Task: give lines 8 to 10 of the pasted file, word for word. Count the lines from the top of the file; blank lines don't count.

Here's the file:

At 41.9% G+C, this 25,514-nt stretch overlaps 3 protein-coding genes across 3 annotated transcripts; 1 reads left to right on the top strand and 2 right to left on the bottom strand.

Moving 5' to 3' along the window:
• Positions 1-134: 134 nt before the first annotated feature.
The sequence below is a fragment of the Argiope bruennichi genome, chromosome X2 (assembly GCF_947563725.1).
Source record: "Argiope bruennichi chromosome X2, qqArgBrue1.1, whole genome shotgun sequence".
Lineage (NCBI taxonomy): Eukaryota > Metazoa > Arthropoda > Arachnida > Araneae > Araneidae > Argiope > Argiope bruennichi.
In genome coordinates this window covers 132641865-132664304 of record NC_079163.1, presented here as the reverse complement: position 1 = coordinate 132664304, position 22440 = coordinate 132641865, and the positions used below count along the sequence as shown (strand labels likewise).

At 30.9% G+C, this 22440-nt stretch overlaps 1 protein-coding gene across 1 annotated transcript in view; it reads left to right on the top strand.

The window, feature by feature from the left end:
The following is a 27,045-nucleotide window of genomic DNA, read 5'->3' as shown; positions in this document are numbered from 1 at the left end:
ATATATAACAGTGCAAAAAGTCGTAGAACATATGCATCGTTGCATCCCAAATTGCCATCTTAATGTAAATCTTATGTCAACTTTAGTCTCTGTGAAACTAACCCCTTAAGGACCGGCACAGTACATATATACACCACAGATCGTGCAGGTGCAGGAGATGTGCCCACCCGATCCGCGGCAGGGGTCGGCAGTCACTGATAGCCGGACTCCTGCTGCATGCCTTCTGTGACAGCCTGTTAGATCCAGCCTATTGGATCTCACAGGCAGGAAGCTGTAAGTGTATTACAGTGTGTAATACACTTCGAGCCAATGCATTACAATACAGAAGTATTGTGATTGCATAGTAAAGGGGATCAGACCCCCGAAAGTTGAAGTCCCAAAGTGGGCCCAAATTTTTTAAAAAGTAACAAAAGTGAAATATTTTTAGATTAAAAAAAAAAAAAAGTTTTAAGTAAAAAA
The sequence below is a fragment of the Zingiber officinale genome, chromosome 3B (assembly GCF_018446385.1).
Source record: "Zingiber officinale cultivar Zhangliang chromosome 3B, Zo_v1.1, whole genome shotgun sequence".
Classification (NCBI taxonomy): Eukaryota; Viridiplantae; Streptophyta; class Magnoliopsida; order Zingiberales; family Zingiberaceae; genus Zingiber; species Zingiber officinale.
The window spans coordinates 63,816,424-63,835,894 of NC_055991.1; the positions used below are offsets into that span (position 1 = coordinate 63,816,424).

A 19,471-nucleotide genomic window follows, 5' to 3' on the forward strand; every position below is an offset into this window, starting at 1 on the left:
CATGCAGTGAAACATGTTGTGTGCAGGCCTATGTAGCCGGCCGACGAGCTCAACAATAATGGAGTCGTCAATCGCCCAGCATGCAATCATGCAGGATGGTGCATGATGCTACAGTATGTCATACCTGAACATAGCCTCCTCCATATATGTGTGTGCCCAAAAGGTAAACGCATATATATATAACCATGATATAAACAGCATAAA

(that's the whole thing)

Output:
At 30.9% G+C, this 22440-nt stretch overlaps 1 protein-coding gene across 1 annotated transcript in view; it reads left to right on the top strand.

The window, feature by feature from the left end:
The following is a 27,045-nucleotide window of genomic DNA, read 5'->3' as shown; positions in this document are numbered from 1 at the left end: